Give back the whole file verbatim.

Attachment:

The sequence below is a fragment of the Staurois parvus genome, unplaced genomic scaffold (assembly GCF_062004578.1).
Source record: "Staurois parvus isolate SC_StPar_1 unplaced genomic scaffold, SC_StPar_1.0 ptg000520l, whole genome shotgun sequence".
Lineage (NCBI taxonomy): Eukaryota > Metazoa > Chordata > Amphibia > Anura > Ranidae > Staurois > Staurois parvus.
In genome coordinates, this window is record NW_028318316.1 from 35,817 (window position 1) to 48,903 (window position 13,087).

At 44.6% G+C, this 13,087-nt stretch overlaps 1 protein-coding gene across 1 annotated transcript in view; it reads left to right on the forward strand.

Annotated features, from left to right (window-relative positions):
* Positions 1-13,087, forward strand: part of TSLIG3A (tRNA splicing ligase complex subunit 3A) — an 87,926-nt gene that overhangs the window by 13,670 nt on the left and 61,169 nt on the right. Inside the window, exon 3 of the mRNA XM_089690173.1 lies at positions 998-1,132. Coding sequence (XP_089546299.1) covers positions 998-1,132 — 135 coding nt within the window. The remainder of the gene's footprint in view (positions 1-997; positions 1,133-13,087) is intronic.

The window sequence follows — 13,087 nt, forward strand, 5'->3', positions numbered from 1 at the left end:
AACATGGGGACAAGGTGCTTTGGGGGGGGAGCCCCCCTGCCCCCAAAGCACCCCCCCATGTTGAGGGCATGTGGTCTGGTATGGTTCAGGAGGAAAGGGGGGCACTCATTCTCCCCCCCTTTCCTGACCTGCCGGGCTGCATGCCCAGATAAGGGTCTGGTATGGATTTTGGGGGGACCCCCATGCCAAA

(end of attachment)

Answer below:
The sequence below is a fragment of the Staurois parvus genome, unplaced genomic scaffold (assembly GCF_062004578.1).
Source record: "Staurois parvus isolate SC_StPar_1 unplaced genomic scaffold, SC_StPar_1.0 ptg000520l, whole genome shotgun sequence".
Lineage (NCBI taxonomy): Eukaryota > Metazoa > Chordata > Amphibia > Anura > Ranidae > Staurois > Staurois parvus.
In genome coordinates, this window is record NW_028318316.1 from 35,817 (window position 1) to 48,903 (window position 13,087).

At 44.6% G+C, this 13,087-nt stretch overlaps 1 protein-coding gene across 1 annotated transcript in view; it reads left to right on the forward strand.

Annotated features, from left to right (window-relative positions):
* Positions 1-13,087, forward strand: part of TSLIG3A (tRNA splicing ligase complex subunit 3A) — an 87,926-nt gene that overhangs the window by 13,670 nt on the left and 61,169 nt on the right. Inside the window, exon 3 of the mRNA XM_089690173.1 lies at positions 998-1,132. Coding sequence (XP_089546299.1) covers positions 998-1,132 — 135 coding nt within the window. The remainder of the gene's footprint in view (positions 1-997; positions 1,133-13,087) is intronic.

The window sequence follows — 13,087 nt, forward strand, 5'->3', positions numbered from 1 at the left end:
AACATGGGGACAAGGTGCTTTGGGGGGGGAGCCCCCCTGCCCCCAAAGCACCCCCCCATGTTGAGGGCATGTGGTCTGGTATGGTTCAGGAGGAAAGGGGGGCACTCATTCTCCCCCCCTTTCCTGACCTGCCGGGCTGCATGCCCAGATAAGGGTCTGGTATGGATTTTGGGGGGACCCCCATGCCAAA